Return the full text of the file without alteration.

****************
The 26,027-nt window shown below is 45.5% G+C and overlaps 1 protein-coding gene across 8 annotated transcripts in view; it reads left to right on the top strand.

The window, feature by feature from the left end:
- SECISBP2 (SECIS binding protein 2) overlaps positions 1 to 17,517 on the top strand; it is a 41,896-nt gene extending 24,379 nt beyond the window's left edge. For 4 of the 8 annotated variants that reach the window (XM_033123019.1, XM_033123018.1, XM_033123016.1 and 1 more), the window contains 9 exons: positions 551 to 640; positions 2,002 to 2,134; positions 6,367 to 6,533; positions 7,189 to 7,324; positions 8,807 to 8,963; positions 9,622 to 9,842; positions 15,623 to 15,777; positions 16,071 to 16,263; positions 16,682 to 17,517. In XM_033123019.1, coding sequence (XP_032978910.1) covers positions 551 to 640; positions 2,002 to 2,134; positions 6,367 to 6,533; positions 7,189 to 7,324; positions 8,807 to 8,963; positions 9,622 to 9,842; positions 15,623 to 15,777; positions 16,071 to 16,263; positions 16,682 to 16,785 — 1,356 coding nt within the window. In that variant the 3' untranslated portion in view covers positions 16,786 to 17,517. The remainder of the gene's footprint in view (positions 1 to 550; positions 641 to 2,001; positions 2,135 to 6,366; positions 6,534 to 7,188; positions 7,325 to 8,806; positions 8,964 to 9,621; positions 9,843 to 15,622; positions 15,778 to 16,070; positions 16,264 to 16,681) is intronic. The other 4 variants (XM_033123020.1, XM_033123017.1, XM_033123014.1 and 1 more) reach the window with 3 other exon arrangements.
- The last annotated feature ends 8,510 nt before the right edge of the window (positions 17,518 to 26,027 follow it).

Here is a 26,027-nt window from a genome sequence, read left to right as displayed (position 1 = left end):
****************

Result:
The 26,027-nt window shown below is 45.5% G+C and overlaps 1 protein-coding gene across 8 annotated transcripts in view; it reads left to right on the top strand.

The window, feature by feature from the left end:
- SECISBP2 (SECIS binding protein 2) overlaps positions 1 to 17,517 on the top strand; it is a 41,896-nt gene extending 24,379 nt beyond the window's left edge. For 4 of the 8 annotated variants that reach the window (XM_033123019.1, XM_033123018.1, XM_033123016.1 and 1 more), the window contains 9 exons: positions 551 to 640; positions 2,002 to 2,134; positions 6,367 to 6,533; positions 7,189 to 7,324; positions 8,807 to 8,963; positions 9,622 to 9,842; positions 15,623 to 15,777; positions 16,071 to 16,263; positions 16,682 to 17,517. In XM_033123019.1, coding sequence (XP_032978910.1) covers positions 551 to 640; positions 2,002 to 2,134; positions 6,367 to 6,533; positions 7,189 to 7,324; positions 8,807 to 8,963; positions 9,622 to 9,842; positions 15,623 to 15,777; positions 16,071 to 16,263; positions 16,682 to 16,785 — 1,356 coding nt within the window. In that variant the 3' untranslated portion in view covers positions 16,786 to 17,517. The remainder of the gene's footprint in view (positions 1 to 550; positions 641 to 2,001; positions 2,135 to 6,366; positions 6,534 to 7,188; positions 7,325 to 8,806; positions 8,964 to 9,621; positions 9,843 to 15,622; positions 15,778 to 16,070; positions 16,264 to 16,681) is intronic. The other 4 variants (XM_033123020.1, XM_033123017.1, XM_033123014.1 and 1 more) reach the window with 3 other exon arrangements.
- The last annotated feature ends 8,510 nt before the right edge of the window (positions 17,518 to 26,027 follow it).

Here is a 26,027-nt window from a genome sequence, read left to right as displayed (position 1 = left end):